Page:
The World’s End review

Directed by Edgar Wright
Written by Wright and Simon Pegg

You nerds know this: The World’s End is the third and final film in Wright’s Cornetto Trilogy, all made with buddies Simon Pegg and Nick Frost. The thematic thread is pretty thin, but basically these three British guys grew up loving comic books, science fiction, comedy, horror and Hollywood. Thus, we have a delightful zomcom Shaun of the Dead and action satire Hot Fuzz. How does this one measure up? Well, pretty good. These guys can be proud of their trilogy.

Pegg plays Gary King, the guy for whom high school was the best time of his life. Accordingly, he hasn’t changed an iota in 20 years, still wearing his Sisters of Mercy tee and early ’90s DMs. The best night of his life involved fighting, random sex, and a pub crawl through 12 drinking establishments in the small town of Newton Haven. He did it with his pals, Steven (Paddy Considine), Peter (Eddie Marsan), Oliver (Martin Freeman) and his best buddy, Andy (Frost). Of course, those guys have all gone on to have families and careers, and their feelings about Gary have changed somewhat. But Gary wants to get them all together one more time, to do the crawl again and do it right: they had to abandon it the first time before they made it to the titular public house.

The set-up is rich with both comedic and dramatic opportunity, and working with some of the best 40-something British thesps around, Wright sets up an interesting dynamic: Gary as a bit of a wanker, but a hilarious one, and the rest of the guys are painted as mature, sure, but they may have lost of some of the love-of-life that Gary still possesses.

I was really enjoying what was going on between these five friends—a lot of unresolved issues and history coming to the surface—when the story takes an incredibly silly right turn. If you’ve seen the trailer you know what it is: Newton Haven has been taken over by alien robots, who are replacing everyone with well-behaved, blue-blooded drones. As I said, Wright knows his influences: Carpenter’s They Live and The Thing, as well as all the versions of Invasion of the Body Snatchers, are heftily cribbed, with the robots a deft allegory for a certain kind of societal sameness and corporate cloning. It’s all so good-natured it would be churlish to complain about a lack of originality, though this is the first time in a Wright production that I’ve even thought to. Maybe it’s because this feels less like a satiric send-up of a Hollywood genre and more of a outright homage, with some coming-of-middle-age elements thrown into the pot. Or maybe it’s because the aliens are so ridiculous—they have heads you can screw off, fer chrissakes—that it’s hard to take any of it even slightly seriously. I wish they were a bit more frightening, as the zombies in Shaun Of The Dead were. What remains pleasantly consistent from other movies in Wright’s body of work are the pans and zooms and zippy editing. That kind of playfulness too few directors risk these days.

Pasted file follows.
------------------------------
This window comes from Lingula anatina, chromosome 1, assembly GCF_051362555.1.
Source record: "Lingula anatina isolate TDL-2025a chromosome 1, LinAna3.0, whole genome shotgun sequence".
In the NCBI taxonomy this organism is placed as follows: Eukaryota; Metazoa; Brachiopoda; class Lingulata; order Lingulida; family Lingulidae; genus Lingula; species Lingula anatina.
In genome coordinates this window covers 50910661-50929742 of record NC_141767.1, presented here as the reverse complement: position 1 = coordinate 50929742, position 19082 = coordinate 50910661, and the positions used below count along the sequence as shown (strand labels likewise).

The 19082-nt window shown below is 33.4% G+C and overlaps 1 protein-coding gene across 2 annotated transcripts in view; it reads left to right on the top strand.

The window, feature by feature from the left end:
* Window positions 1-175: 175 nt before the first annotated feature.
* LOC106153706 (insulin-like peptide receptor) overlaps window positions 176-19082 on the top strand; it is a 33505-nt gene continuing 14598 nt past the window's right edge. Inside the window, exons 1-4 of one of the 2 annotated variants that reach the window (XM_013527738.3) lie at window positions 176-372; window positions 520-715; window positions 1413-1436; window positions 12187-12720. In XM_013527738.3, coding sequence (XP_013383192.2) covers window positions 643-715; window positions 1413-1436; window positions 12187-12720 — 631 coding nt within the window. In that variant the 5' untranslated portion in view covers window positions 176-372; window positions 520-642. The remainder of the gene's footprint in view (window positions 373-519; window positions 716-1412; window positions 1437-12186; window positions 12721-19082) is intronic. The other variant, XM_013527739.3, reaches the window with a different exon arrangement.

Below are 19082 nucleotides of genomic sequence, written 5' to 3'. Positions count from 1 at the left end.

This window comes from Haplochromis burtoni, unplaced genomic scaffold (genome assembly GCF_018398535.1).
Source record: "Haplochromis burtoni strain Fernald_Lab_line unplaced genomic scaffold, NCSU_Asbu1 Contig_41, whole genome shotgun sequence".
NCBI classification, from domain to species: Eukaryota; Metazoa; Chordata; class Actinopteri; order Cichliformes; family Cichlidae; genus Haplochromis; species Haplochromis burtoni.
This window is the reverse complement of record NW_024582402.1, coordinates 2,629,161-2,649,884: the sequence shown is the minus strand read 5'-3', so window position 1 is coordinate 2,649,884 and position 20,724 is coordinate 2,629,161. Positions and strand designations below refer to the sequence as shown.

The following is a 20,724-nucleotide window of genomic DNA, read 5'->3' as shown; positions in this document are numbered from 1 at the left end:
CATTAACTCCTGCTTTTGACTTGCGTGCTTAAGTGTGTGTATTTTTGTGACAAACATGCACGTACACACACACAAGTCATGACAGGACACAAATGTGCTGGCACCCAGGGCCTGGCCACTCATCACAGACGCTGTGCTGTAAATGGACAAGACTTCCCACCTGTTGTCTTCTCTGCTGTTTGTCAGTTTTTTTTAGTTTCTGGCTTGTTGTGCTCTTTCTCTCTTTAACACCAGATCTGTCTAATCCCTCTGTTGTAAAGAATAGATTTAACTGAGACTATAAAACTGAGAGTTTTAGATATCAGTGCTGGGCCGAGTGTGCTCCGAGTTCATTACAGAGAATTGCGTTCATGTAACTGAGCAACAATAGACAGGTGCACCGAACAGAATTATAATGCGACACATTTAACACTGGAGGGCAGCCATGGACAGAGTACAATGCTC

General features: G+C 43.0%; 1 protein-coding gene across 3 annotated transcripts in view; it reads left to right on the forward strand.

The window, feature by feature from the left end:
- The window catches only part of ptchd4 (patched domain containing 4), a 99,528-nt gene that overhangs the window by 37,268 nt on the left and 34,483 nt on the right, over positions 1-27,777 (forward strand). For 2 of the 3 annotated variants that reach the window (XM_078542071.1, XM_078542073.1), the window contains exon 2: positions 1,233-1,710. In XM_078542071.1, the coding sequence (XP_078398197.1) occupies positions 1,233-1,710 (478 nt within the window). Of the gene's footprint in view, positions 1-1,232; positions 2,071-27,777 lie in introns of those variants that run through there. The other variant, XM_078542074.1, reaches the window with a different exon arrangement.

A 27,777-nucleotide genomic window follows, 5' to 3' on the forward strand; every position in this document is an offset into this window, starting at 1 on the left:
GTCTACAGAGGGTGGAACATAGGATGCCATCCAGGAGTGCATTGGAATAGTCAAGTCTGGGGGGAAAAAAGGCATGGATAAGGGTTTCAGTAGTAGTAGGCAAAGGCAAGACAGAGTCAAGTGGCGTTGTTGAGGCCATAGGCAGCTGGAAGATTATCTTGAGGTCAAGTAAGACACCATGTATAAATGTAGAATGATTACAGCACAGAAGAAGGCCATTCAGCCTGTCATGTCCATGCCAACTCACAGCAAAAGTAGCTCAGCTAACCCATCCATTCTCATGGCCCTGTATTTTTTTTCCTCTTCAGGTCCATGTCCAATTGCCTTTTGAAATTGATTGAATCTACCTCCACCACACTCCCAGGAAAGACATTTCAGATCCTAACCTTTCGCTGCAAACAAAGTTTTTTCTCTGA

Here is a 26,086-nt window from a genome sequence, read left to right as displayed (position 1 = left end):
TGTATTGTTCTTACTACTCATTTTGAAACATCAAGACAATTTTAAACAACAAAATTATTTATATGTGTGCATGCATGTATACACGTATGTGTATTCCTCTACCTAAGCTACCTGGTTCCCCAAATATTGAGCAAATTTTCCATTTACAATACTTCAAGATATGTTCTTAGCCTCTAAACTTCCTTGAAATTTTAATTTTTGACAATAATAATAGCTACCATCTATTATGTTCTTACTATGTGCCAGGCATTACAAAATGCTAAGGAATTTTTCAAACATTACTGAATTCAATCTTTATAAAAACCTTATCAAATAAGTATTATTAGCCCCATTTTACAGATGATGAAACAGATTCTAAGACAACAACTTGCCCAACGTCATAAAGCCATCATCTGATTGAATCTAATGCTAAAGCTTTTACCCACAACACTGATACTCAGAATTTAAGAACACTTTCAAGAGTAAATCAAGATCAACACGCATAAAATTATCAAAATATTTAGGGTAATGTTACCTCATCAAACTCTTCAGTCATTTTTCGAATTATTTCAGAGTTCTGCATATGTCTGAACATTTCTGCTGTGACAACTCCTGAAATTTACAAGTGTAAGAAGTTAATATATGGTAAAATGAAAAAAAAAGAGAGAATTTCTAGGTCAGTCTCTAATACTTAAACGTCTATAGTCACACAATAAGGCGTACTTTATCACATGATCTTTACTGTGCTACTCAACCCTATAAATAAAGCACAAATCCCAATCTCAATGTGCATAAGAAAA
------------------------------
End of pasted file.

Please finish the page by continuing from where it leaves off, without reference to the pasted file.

At any rate, the issues between the fellows don’t get resolved by the arrival of the whatever-they-ares—one of the film’s best gags is the increasingly sloshed friends coming up with names for the robots—and the drama between them continues to ferment as they aim to complete the pub crawl because they can’t think of anything else to do. Rosamund Pike and Pierce Brosnan provide some solid support, too, and, as always, Wright finds some great material for the soundtrack.

The World’s End strikes me as a movie made to be watched accompanied by a drinking game. In June I was in London, and attended a screening of Shaun Of The Dead at the Everyman Cinema in Islington. Wright was present and took questions from the audience, which was a lot of fun. The cool thing about the Everyman is it has a bar at the back of the cinema. Perfect place for The World’s End to screen. And if the audience was matching the characters pint for pint, it would be a riot for everyone. As it is, it’s great to see the gang all together for one more hurrah, but I think now all involved can go on to bigger, if not necessarily better, things. As Joel Plaskett sang, the only thing worse than growing up is never quite learning how.

About the author

flawintheiris

Carsten Knox is a massive, cheese-eating nerd. In the day he works as a journalist in Halifax, Nova Scotia. At night he stares out at the rain-slick streets, watches movies, and writes about what he's seeing.

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